America’s residential electrical symbols and their origins
As Americans prepare for Christmas, a new residential electrical symbol has popped up, with some experts saying the design originated in a garage in Kansas City.
In a tweet from the official account of the National Association of Home Builders, the group announced that the symbol, which is the same as the ones used by the American Residential Insurers Association (ARIA), was designed by John Bostwick, who worked at a local hardware store.
The sign, which also appears on some other residential metalgarages in the United States, reads: “Do not touch any electrical equipment, including electricity.”
The association said in a statement that it believes the design, which was first unveiled on October 21, has been around for decades.
The association also said that the name “residential metalgarage” was coined in the 1980s by a local metalworker.
It was the name that stuck.
“We started out with that because of our proximity to metalworkers, because that’s what metalworkers are used to,” Mark Tumlinson, the president of the Association of Metalworkers in America, told Vice News.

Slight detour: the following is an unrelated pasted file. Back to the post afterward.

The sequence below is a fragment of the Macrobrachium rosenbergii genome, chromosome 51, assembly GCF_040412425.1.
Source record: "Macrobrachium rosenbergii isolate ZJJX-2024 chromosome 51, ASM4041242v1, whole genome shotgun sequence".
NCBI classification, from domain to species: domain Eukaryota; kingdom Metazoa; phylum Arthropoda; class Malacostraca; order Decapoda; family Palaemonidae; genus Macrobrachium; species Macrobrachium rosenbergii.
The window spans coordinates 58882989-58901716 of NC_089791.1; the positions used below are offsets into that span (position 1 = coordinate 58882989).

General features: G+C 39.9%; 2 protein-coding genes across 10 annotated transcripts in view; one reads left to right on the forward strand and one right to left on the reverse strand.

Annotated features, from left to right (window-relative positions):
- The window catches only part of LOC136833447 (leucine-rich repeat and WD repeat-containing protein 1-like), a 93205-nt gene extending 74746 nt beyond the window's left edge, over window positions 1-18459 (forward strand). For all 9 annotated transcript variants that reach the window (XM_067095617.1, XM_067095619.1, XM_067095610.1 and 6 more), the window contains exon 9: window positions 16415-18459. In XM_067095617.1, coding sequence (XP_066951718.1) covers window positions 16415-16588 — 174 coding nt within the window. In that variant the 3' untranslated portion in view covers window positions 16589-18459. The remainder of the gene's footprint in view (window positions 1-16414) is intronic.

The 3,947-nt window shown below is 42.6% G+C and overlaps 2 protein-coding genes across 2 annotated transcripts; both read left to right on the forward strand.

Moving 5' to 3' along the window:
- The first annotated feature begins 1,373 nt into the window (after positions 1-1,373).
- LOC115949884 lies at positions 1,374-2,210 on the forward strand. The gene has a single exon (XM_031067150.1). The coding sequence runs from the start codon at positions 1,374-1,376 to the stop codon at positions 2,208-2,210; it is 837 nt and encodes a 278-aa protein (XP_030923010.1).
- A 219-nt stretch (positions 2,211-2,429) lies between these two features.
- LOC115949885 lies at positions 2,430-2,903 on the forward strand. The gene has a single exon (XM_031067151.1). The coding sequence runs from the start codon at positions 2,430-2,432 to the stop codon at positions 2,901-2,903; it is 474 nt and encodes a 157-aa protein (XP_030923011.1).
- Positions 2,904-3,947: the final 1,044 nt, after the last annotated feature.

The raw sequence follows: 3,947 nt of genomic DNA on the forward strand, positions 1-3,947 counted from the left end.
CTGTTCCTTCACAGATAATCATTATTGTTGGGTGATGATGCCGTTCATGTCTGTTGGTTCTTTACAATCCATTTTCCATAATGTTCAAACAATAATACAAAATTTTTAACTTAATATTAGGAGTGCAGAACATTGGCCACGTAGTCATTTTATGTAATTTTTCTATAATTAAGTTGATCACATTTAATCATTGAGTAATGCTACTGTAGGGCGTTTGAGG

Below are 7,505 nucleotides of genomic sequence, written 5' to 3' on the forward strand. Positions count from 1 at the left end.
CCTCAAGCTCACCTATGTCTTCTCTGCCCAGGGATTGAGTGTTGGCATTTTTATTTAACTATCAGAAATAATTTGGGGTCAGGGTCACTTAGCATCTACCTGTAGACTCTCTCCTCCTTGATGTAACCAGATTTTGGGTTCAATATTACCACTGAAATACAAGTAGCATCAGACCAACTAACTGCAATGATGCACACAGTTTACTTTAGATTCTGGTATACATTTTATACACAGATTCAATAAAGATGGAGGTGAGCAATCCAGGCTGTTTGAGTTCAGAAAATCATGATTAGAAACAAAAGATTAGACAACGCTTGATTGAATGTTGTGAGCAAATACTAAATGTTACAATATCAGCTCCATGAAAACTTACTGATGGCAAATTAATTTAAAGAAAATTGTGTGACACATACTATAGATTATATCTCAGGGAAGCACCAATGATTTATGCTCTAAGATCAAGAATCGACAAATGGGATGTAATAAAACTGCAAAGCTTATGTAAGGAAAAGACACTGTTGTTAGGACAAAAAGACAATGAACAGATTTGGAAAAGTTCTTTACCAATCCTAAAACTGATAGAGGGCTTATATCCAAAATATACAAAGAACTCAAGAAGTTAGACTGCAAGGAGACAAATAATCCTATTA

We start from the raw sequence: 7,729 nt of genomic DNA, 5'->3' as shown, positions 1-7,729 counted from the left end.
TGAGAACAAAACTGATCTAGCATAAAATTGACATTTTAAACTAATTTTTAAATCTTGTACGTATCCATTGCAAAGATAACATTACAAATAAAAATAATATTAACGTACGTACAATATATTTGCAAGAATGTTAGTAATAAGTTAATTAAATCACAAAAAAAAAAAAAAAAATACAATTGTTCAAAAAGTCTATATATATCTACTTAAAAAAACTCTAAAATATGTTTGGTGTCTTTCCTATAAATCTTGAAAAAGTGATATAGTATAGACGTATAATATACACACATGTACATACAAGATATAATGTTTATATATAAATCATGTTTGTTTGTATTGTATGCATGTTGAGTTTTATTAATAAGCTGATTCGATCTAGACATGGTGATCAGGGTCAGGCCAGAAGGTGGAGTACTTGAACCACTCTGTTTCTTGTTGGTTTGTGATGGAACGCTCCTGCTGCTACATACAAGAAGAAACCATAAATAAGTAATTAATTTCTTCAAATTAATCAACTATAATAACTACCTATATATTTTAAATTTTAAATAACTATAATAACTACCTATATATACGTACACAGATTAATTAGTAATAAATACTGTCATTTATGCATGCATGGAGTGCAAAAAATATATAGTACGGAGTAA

“We knew that it was a good name.
And then people started talking about it in the last year or two.”
While the metalworker-inspired design was first used in the U.S. in the early 1990s, the metalwork has continued to be used throughout the world, including in Japan.
In 2014, the Japanese government launched an initiative called the Metalwork Challenge, which aimed to encourage metalworkers to take part in the project.
“The goal of the Metalworks Challenge is to encourage Japanese metalworkers who are skilled in making steel to become part of the initiative,” Japan’s Metalwork Promotion Agency said in the announcement.
“They can receive training in the techniques of metalworking and then get a job with the company they’ve chosen.”
The metalworker symbol was inspired by the Japanese metalworker group known as “Takashi.”
The group was founded in 1974 and includes about 30,000 members.